Before you say Mad Max, they were making these films 20 yrs before Mel Gibson came along. Basically take any of Clint Eastwood's westerns and put it after the nuclear Holocaust. Great film for budget they had. My two gripes is the overuse of guns and gas powered vehicles. They try to justify it with a old military armory as the death riders base. But still a weak premise. And they set up a nice powered sniper rifle in the beginning but they never use it again. The best gun in the whole film is a throwaway used once to hunt down dinner. Yes most of the acting is weak and stiff but so we're 99% of these films. Also biggest continuity issue is several struggles use the clear sound of clothes being torn but after the struggle not a single new tear in their clothes.
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nogodnomasters5 June 2019
Warning: Spoilers
This is a post apocalyptic world that apparently has radiation and mutants, although an explanation is not warranted. It appears the business of tire recycling is hopping in the desert town of New Hope. They are confronted by Death's Raiders who fly a black flag with a red crescent moon. They are lead by General Quantell (Brion James) because it sounds like Quantrill. A loner (Joe Lara) with the long haired Jesus look comes to town and gives us a Hollywood formula performance. The Raiders have some over-the-top characters that one expects in this type of film as well as the automobiles. Nothing outstanding.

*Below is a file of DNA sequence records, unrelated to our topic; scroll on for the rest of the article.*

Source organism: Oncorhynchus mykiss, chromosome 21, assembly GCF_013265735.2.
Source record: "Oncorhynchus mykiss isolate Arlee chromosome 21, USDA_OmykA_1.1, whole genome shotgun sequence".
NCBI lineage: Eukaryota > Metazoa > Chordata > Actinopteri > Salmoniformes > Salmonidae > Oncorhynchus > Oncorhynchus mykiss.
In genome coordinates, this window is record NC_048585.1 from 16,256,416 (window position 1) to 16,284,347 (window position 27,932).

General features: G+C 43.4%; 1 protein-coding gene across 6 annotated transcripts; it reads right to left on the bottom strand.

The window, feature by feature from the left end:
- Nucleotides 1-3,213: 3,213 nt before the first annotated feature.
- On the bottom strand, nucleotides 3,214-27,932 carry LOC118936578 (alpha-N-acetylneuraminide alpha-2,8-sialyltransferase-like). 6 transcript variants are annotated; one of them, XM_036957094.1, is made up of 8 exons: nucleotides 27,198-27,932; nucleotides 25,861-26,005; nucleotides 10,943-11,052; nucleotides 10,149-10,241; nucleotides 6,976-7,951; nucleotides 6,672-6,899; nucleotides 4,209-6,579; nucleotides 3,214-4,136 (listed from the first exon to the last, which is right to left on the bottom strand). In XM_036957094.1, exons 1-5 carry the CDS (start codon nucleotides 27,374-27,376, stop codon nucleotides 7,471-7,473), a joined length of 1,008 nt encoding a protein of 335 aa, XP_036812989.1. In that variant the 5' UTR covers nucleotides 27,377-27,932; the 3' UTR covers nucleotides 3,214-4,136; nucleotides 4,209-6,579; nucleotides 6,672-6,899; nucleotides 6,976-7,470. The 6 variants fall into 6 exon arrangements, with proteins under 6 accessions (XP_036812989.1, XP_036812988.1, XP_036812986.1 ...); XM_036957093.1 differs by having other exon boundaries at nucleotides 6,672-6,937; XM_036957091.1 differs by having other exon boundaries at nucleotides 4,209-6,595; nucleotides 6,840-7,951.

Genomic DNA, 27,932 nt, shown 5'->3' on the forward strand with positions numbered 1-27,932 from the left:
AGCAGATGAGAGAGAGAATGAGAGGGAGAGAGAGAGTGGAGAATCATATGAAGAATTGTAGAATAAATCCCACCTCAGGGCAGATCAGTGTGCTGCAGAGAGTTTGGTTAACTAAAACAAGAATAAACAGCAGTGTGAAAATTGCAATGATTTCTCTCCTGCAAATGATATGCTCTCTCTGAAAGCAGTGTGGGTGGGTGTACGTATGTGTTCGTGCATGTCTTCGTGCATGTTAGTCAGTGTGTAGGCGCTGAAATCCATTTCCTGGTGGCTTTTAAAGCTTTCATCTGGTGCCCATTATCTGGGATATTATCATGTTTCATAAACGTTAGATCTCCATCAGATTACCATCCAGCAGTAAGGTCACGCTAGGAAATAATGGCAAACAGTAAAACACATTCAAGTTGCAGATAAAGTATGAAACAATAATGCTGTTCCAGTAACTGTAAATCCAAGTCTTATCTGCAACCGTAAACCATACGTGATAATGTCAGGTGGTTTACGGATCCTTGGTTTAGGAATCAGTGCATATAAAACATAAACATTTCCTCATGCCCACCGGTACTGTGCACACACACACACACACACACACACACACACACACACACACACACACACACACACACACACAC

Guide: F-bomb. No nudity. Implied rape.
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Shall Be Cutting Myself For Days
ThyDavideth1 December 2017
Steel Frontier tries ever so desperately to be a stylish spaghetti western to the likes of High Plains Drifter but ends up being an embarrassment to the likes of Spice World. God, the way the actors were performing, they thought they were making the movie of the century. They all suck, and whoever wrote their dialogue is a moron. Ugh! This movie is Mad Max meets High Plains Drifter if it were directed by a retard. Nothing good exists within this cesspool of butt. Avoid.